A heated debate between the state of Kansas and the state of Missouri ensued in early April, with the Kansas City Chiefs as the main topic of discussion. Representatives from the team did their best to downplay any rumors of a possible relocation from Missouri to Kansas, stating that the franchise is committed to its current lease at Arrowhead Stadium that is set to run for at least nine more years. The talks occurred after Kansas legislators added a late amendment to their sports betting bill that would devote 80% of tax dollars earned towards causes used to attract professional sports franchises into the state.

In late April, HB 2552, a bill sponsored by Rep. Dan Houx and backed by Missouri’s sports teams and casinos, was placed on the Senate’s “Informal Calendar for Perfect” after the General Accountability and Fiscal Oversight Committee labeled it as a “do pass.” If approved, the bill’s proposed 8% tax rate would likely increase, along with the addition of stronger problem and responsible gambling language.

Hoskins remains determined despite missing out on 2022

Later that week, Senator Hoskins put an end to the two sports betting bills that opposed his views, delivering a four-hour filibuster in front of a Senate chamber that was hardly filled. In the end, the biggest advocate for Missouri sports betting over the years ended up being the biggest roadblock of all, largely due to the fact that the proposed initiatives did not involve Hoskins’ requested video lottery terminals. In exchange for crushing the bills, Hoskins offered up 153 other amendments to the chamber – one for every $1 million in tax revenue that he claimed would be lost by the state if sports betting is legalized without the implementation of video lottery terminals.

In a shocking turn of events, a brand new stand-alone sports betting bill was presented to stakeholders on the night of May 4th, nine days before the session was set to end on the 13th. The proposal boasted a 15% tax rate, a $1.25 million annual fee per skin, three skins per casino company (capped at six), and one skin per professional sports team. The bill did not include a full-blown legalization of Hoskins’ video lottery terminals, but would allow players to place parlays at lottery retailers throughout the state.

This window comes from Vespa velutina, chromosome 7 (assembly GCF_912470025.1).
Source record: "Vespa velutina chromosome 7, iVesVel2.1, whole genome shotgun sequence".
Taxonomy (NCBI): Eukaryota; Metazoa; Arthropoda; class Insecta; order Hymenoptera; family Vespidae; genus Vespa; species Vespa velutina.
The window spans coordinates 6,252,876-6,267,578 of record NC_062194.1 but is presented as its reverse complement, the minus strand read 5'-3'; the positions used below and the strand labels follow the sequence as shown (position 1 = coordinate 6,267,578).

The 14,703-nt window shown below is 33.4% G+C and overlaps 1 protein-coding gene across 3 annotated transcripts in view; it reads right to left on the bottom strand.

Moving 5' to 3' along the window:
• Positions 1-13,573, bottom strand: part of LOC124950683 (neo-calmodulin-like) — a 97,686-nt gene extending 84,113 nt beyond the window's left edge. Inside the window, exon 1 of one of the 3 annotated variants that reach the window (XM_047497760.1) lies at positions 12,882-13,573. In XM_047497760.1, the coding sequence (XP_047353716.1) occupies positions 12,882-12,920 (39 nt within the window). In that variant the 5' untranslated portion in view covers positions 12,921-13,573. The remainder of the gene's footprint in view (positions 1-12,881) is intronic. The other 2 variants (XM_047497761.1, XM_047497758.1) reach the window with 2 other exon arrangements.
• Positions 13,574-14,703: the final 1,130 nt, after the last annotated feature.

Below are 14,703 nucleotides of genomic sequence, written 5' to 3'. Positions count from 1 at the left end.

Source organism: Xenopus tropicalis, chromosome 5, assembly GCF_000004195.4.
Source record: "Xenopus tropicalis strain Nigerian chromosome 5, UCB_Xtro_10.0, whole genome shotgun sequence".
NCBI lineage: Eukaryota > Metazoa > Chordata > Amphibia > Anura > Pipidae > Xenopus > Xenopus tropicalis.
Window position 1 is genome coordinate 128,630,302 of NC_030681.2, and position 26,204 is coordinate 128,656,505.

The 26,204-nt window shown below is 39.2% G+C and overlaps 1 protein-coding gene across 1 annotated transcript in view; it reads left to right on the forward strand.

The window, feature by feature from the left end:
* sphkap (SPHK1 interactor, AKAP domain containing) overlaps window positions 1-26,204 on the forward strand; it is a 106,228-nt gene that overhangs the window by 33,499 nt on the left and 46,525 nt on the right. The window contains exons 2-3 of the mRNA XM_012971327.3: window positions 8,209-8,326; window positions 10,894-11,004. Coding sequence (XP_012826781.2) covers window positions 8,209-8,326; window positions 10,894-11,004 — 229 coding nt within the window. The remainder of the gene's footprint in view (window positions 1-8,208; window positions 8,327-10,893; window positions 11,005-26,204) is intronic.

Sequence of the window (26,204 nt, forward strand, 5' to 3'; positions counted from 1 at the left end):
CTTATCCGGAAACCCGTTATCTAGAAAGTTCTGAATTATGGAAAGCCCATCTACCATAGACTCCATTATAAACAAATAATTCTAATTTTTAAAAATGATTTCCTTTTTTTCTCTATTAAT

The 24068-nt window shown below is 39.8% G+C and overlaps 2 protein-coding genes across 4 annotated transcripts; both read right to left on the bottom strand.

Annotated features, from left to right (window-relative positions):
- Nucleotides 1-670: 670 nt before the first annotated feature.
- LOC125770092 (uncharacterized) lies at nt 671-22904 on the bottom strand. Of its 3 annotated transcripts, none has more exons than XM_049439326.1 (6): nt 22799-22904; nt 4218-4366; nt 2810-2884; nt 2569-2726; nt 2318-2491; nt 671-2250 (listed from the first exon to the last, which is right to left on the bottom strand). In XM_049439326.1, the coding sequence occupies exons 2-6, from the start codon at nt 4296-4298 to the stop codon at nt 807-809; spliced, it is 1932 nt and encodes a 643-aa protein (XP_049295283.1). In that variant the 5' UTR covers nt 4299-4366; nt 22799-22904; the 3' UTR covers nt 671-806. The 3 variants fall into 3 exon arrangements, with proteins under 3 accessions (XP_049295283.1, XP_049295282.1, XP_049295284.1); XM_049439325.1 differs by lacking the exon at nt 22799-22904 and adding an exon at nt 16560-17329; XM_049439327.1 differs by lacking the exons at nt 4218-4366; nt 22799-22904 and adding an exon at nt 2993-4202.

Immediately after those discussions ended, Hoskins took to Twitter to announce that although he attempted to pass a sports betting bill that night, he ultimately “ran into some resistance” and would be unable to do so, yet again. After being pestered by Senator Bill White over various concerns, Hoskins decided to pull the amendment and once again return to the drawing board.

Missouri sports betting right now

This leads us to right now. Where does sports betting currently stand in Missouri? While there’s been smoke for the better part of five years, they’ve yet to spark up a fire. The Missouri legislative session closed on May 13, 2022 without approving legal sports betting. The interest remains, and it’s certainly possible that 2023 is the year, but we’ve been saying this since 2018 so only time will tell.

The Latest Missouri Sports Betting News

Potential online sportsbook operators in MO

If and when a proposal makes its way to the ballot and sports betting is eventually legalized in Missouri, commercial operators would certainly line up fast. While nothing is set in stone at the moment, various context clues can give us an idea on which brands are likely to arrive with the Missouri online market.

Caesars Sportsbook

The entertainment giant already owns and operates multiple casinos in the state, including Harrah’s North Kansas City, Horseshoe St. Louis, and Isle of Capri Boonville, making Caesars Sportsbook a clearcut option to launch in Missouri. In February 2022, it was reported that Caesars had agreed to a deal with Fubo Gaming, granting the company mobile sports betting market access in Missouri through one of its brick-and-mortar casinos. If gambling eventually does go live in the state, Caesars should be among the first brands interested.

Fubo Sportsbook

Despite only launching its new mobile sportsbook app in two different states thus far, Fubo Gaming is working fast and efficiently to expand throughout the United States. As mentioned above, Fubo Sportsbook secured a market access deal in its 10th state back in February, locking in Missouri through a partnership with Caesars Entertainment.

Barstool Sportsbook

Similar to Caesars Entertainment, Penn National Gaming already owns and operates its fair share of physical properties in the state. Between the Argosy Casino Riverside, Hollywood Casino St. Louis, and River City Casino, PNG should have more than enough mobile skins at its disposal to ensure that its very own Barstool Sportsbook can make waves in the Show Me State.

BetRivers